The best feedback I got was on my Sweet article. Brian Connolly actually phoned me up to thank me. At first the conversation was going well, he seemed genuinely pleased with what I had written. Then, the voice seemed to slur more and he started asking things like “Did you speak to my ex-wife?”, “Who told you that then?” I brought the conversation to a rapid halt. Brian died soon after. He had already featured in the Lancet for surviving seven drug/alcohol induced heart-attacks. He didn’t survive number eight.

Brian’s paranoia wasn’t the most worrying moment I had when I worked on Spiral Scratch. I remember one day having to walk past a man with a baseball bat to get into the office. Thankfully he wasn’t interested in me only in my boss who apparently owed him a bit of money. He never came to work that day – must have been tipped off – and I never saw the men again. They weren’t the only ones who were after him. In the mid-70s Lee had a record label called Raw. It released a number of great punk records. He also did some work with the Troggs. Apparently they never got paid and were on his back.

I saw this first hand. I remember one day chasing Lee for some money to pay our writers. We were months behind. Eventually he signed a load of cheques for me and I spent the afternoon writing them out. £30 here, £40 there. As I said we relied on our writers being fans and only paid them a token amount. I guess the whole lot that afternoon came to about £800. I popped them all in enveloped with a covering note and took them down to the post room. Just before I went home I dropped another letter in the post room and saw, ripped to pieces in the bin, all the cheques I had written out that afternoon. That was probably the beginning of the end for me.

Let’s go back a bit. When I first started at Spiral Scratch we worked in a unit on an industrial estate near the Beehive Centre in Cambridge. After a few months we rented a large house in Chesterton that backed on to the pub. Literally backed onto the pub; we even shared their car park. In fact, the house had at one time been the regional office for Tolly Cobbold as we found out when we uncovered stacks of beer mats and other ephemera in the cellar.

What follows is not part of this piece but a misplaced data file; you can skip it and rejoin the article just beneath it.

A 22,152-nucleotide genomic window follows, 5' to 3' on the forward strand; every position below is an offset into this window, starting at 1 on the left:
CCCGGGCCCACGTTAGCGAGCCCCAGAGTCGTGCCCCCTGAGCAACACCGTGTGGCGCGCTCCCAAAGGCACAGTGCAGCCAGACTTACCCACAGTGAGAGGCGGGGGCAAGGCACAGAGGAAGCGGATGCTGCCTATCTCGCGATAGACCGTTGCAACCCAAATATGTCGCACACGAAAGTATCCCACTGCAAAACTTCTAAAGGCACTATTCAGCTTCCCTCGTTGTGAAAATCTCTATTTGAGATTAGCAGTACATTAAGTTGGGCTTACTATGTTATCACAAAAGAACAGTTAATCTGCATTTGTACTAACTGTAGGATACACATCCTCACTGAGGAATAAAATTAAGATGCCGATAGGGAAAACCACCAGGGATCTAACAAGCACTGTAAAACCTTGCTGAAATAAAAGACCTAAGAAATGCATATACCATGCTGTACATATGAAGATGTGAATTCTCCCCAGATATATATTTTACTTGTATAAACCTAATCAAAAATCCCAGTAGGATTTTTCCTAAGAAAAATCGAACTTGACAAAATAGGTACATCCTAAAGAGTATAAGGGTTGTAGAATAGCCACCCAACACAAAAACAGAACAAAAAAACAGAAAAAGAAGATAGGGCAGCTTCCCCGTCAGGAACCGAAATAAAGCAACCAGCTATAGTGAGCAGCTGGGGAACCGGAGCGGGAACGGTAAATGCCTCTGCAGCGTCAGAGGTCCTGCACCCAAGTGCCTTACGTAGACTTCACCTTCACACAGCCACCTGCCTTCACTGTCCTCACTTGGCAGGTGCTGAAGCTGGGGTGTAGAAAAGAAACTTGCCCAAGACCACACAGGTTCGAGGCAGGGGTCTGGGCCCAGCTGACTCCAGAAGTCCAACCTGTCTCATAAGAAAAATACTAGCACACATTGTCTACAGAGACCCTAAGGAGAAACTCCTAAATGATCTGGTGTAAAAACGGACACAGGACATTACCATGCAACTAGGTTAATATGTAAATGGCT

So the Haymakers became our extra office where Alex, Shaun and I would go to discuss the latest immoral, money-making scheme our publisher was dabbling in (Let’s not mention Madonna Monthly). It wasn’t a particularly great solution for me. Rather than risk drink-driving I took to sleeping in the office although this just meant I spent the evening as well as lunchtime round the Haymakers.

Like most parts of my life my eighteen months at Spiral Scratch were Punch’s proverbial Parson’s Egg i.e. good in parts. In the end, working for a man like that gets to you and Alex, Shaun and I quit. The titles folded within three months and yes, I’m sorry this meant some other people lost their jobs, but I’m not sorry it stopped that man from trading. He went on to sell second-hand washing machines from a shop in Cambridge and the last I heard he has set himself up as an Internet Private Eye. I think the Troggs still want to kill him; them that’s left anyway.